Digital propositions will fundamentally change the risk profile of a firm. Technology-related risks, from resilience to cyber risks, may increase as heavy reliance is placed on technical infrastructure and previous manual alternatives are disbanded. Fraud may increase if not carefully controlled, as has been observed in the initial stages of many digital propositions.
Risk managers should engage at all stages of development, testing, and implementation—and they should do so on a consistent, rolling basis.
At the same time, less human interaction—both internally and with customers—may reduce risks related to poor behavior, such as embezzlement or mis-selling. Some risks may morph into new forms. To address the risk of a customer ending up with an unsuitable product, their journey needs to be assessed in its entirety, including exit gates for when there is no suitable product for a particular customer. This forms part of the emerging discipline of digital conduct.
Risk managers should contribute to innovative development through risk identification, analysis, and control recommendations—and they should do so on a consistent, rolling basis. To ensure that risk controls are fully integrated into the resulting propositions, risk managers should engage at the stages of development, testing, independent validation, and implementation, as well as regular review.
There are several drivers that make continuous engagement a necessity:
Today’s innovation labs and technology startups operate through cycles of design sprints. For risk management to be effective, it needs to be deeply embedded in the design throughout the development process, ideally right from the start.
As business processes are digitized, manual intervention becomes less desirable and risk controls increasingly must become an integral part of product design.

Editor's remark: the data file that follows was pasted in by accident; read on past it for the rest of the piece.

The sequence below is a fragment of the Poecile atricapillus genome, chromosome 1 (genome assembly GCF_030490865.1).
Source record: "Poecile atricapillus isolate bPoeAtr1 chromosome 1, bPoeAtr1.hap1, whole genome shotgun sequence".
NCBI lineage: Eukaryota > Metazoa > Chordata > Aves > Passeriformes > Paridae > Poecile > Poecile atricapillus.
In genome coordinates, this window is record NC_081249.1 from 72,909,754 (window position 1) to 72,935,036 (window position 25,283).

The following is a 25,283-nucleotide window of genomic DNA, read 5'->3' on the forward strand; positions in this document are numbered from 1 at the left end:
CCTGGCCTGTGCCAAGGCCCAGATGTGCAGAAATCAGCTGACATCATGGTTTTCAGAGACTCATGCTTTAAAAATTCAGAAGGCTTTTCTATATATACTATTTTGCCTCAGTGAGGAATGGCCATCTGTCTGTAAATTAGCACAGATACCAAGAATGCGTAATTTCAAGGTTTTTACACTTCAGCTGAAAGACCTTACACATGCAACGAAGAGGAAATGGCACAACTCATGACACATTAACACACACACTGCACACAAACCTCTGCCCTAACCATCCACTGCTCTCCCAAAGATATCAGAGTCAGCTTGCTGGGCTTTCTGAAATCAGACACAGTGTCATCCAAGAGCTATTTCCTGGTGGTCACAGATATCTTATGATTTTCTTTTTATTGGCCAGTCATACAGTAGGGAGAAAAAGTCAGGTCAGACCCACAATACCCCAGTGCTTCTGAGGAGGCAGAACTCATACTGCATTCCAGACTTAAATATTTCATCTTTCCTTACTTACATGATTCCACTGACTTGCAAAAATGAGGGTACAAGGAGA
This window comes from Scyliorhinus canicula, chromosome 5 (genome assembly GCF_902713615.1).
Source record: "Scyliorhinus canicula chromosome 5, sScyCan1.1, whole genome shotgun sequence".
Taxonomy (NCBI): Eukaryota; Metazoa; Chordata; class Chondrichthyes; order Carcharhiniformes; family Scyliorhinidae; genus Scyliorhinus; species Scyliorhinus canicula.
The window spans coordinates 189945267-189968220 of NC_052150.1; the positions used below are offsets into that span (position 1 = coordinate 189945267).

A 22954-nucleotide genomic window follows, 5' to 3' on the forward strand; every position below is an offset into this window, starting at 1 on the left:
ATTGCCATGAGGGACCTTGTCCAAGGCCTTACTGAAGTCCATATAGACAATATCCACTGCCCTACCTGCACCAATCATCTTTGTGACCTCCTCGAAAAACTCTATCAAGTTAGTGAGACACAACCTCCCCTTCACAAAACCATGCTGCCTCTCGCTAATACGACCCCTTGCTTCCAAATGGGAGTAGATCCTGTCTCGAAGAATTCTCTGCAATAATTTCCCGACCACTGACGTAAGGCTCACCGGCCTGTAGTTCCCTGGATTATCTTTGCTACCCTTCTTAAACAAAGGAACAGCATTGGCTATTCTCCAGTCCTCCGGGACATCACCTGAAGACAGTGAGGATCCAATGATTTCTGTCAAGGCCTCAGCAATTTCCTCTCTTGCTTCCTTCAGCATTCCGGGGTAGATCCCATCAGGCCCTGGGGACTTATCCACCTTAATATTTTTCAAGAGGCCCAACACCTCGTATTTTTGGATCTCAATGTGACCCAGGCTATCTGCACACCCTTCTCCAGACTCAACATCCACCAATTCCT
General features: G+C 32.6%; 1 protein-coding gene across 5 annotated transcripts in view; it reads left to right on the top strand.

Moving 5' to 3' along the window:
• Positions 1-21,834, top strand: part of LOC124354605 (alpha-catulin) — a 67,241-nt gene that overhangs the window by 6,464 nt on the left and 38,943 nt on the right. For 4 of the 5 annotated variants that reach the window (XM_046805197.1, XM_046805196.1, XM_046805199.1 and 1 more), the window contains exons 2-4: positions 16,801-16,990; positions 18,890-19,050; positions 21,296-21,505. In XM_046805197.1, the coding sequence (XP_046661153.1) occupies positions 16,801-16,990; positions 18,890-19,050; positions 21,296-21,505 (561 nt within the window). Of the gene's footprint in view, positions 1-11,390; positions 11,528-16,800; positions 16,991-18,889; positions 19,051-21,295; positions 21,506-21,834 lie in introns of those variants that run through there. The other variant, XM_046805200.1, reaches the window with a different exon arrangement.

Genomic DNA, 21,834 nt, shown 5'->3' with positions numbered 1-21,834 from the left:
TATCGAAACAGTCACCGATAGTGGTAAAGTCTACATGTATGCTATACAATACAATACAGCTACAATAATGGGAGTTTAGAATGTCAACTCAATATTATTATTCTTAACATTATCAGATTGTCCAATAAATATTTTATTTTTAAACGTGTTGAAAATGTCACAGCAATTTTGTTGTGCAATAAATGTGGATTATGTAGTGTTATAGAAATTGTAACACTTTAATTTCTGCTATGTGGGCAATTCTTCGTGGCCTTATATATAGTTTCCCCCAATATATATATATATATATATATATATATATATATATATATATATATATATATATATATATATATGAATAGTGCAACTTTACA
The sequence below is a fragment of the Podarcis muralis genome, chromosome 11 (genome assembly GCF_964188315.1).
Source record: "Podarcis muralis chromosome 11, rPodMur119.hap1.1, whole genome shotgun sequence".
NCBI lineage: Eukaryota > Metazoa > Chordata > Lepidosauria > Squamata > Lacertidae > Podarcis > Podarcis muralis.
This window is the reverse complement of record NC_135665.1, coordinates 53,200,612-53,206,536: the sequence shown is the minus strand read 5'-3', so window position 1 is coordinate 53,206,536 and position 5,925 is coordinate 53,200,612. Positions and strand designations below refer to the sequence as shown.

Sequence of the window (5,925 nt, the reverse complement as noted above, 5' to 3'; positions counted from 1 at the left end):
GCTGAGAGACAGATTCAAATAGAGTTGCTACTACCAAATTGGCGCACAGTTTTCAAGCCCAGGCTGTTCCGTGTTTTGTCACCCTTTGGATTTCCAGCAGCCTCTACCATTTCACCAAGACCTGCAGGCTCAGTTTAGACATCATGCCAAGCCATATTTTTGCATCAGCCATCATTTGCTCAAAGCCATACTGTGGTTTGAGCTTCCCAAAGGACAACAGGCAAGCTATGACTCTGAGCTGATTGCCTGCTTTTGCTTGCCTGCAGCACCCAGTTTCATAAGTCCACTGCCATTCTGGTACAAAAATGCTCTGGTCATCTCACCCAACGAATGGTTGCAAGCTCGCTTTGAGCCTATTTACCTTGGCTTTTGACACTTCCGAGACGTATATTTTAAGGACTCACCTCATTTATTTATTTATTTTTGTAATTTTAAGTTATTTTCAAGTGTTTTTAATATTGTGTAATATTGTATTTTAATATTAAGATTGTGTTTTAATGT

Regulators and lawmakers are increasingly echoing these demands. The European Union’s General Data Protection Regulation, for example, enshrines “Privacy by Design” as one of its foundational principles.
Once digital products have been launched, there will likely remain exceptions to the usual corporate standards. For instance, a startup firm supplying customer analytics may not have the required cyber-risk certifications. The role of risk management will need to extend beyond the approval stage to ensure that exceptions are eventually closed out to protect the firm’s critical infrastructure and its customers’ data. Firms must be able to iterate rapidly without sacrificing the corporate standards that are the foundations of their customers’ trust.
Making the Transition
Digital innovation could breed new risks that only become apparent over time and may not fit into established taxonomies such as credit and compliance risk, so managing innovation risk will require profound change for a firm’s risk functions. New tools and processes will be required.
Risk management will also need a wider mandate to reflect earlier and later points of intervention. Risk managers will need the appropriate skills for this engagement model, and the organization will have to be supportive of agile working methods.
The risk functions at many firms are starting to tackle the challenge, often prompted by a particularly high-profile project or venture. The next task is to learn from those first moves and embed innovation management as a core part of the risk function’s mandate.
If a firm’s risk management does not adapt, innovation will simply happen elsewhere.